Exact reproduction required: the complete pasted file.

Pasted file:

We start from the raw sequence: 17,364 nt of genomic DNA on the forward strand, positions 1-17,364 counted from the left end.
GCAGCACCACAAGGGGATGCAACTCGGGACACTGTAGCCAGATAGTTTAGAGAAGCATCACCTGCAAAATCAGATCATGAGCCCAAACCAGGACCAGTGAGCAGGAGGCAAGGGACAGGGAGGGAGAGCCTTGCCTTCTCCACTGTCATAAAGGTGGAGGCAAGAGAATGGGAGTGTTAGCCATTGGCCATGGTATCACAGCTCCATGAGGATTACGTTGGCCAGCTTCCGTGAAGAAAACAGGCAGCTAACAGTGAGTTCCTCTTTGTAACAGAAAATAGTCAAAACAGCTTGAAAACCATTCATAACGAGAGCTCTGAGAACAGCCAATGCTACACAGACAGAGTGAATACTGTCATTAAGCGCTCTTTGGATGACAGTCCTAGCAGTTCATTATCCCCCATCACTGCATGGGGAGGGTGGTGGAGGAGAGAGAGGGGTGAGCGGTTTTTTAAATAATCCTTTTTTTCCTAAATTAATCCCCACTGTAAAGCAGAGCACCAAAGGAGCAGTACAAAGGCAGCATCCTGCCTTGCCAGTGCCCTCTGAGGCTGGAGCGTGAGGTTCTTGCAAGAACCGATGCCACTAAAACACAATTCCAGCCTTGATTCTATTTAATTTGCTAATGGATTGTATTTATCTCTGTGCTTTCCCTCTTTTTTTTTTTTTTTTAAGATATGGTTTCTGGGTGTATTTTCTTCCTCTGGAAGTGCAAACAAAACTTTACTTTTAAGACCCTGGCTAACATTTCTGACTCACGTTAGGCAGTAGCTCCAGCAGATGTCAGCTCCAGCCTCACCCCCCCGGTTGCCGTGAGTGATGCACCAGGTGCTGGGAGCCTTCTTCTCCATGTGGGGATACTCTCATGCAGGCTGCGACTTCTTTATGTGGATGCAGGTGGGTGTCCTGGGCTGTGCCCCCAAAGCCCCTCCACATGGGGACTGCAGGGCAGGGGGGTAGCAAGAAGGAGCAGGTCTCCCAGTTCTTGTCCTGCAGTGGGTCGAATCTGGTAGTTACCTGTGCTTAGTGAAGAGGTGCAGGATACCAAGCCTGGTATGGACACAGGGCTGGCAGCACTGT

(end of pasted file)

We start from the raw sequence: 17,364 nt of genomic DNA on the forward strand, positions 1-17,364 counted from the left end.
GCAGCACCACAAGGGGATGCAACTCGGGACACTGTAGCCAGATAGTTTAGAGAAGCATCACCTGCAAAATCAGATCATGAGCCCAAACCAGGACCAGTGAGCAGGAGGCAAGGGACAGGGAGGGAGAGCCTTGCCTTCTCCACTGTCATAAAGGTGGAGGCAAGAGAATGGGAGTGTTAGCCATTGGCCATGGTATCACAGCTCCATGAGGATTACGTTGGCCAGCTTCCGTGAAGAAAACAGGCAGCTAACAGTGAGTTCCTCTTTGTAACAGAAAATAGTCAAAACAGCTTGAAAACCATTCATAACGAGAGCTCTGAGAACAGCCAATGCTACACAGACAGAGTGAATACTGTCATTAAGCGCTCTTTGGATGACAGTCCTAGCAGTTCATTATCCCCCATCACTGCATGGGGAGGGTGGTGGAGGAGAGAGAGGGGTGAGCGGTTTTTTAAATAATCCTTTTTTTCCTAAATTAATCCCCACTGTAAAGCAGAGCACCAAAGGAGCAGTACAAAGGCAGCATCCTGCCTTGCCAGTGCCCTCTGAGGCTGGAGCGTGAGGTTCTTGCAAGAACCGATGCCACTAAAACACAATTCCAGCCTTGATTCTATTTAATTTGCTAATGGATTGTATTTATCTCTGTGCTTTCCCTCTTTTTTTTTTTTTTTTAAGATATGGTTTCTGGGTGTATTTTCTTCCTCTGGAAGTGCAAACAAAACTTTACTTTTAAGACCCTGGCTAACATTTCTGACTCACGTTAGGCAGTAGCTCCAGCAGATGTCAGCTCCAGCCTCACCCCCCCGGTTGCCGTGAGTGATGCACCAGGTGCTGGGAGCCTTCTTCTCCATGTGGGGATACTCTCATGCAGGCTGCGACTTCTTTATGTGGATGCAGGTGGGTGTCCTGGGCTGTGCCCCCAAAGCCCCTCCACATGGGGACTGCAGGGCAGGGGGGTAGCAAGAAGGAGCAGGTCTCCCAGTTCTTGTCCTGCAGTGGGTCGAATCTGGTAGTTACCTGTGCTTAGTGAAGAGGTGCAGGATACCAAGCCTGGTATGGACACAGGGCTGGCAGCACTGT